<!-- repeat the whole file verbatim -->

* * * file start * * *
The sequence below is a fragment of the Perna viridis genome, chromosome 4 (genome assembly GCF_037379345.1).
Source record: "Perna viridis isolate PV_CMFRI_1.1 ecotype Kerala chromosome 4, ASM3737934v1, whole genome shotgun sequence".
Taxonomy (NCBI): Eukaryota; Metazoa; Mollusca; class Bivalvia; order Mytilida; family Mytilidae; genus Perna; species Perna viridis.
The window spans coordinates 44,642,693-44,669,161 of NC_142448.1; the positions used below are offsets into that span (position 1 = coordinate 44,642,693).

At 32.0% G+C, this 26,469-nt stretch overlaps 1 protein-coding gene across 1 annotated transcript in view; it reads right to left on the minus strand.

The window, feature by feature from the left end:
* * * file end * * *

The sequence below is a fragment of the Perna viridis genome, chromosome 4 (genome assembly GCF_037379345.1).
Source record: "Perna viridis isolate PV_CMFRI_1.1 ecotype Kerala chromosome 4, ASM3737934v1, whole genome shotgun sequence".
Taxonomy (NCBI): Eukaryota; Metazoa; Mollusca; class Bivalvia; order Mytilida; family Mytilidae; genus Perna; species Perna viridis.
The window spans coordinates 44,642,693-44,669,161 of NC_142448.1; the positions used below are offsets into that span (position 1 = coordinate 44,642,693).

At 32.0% G+C, this 26,469-nt stretch overlaps 1 protein-coding gene across 1 annotated transcript in view; it reads right to left on the minus strand.

The window, feature by feature from the left end: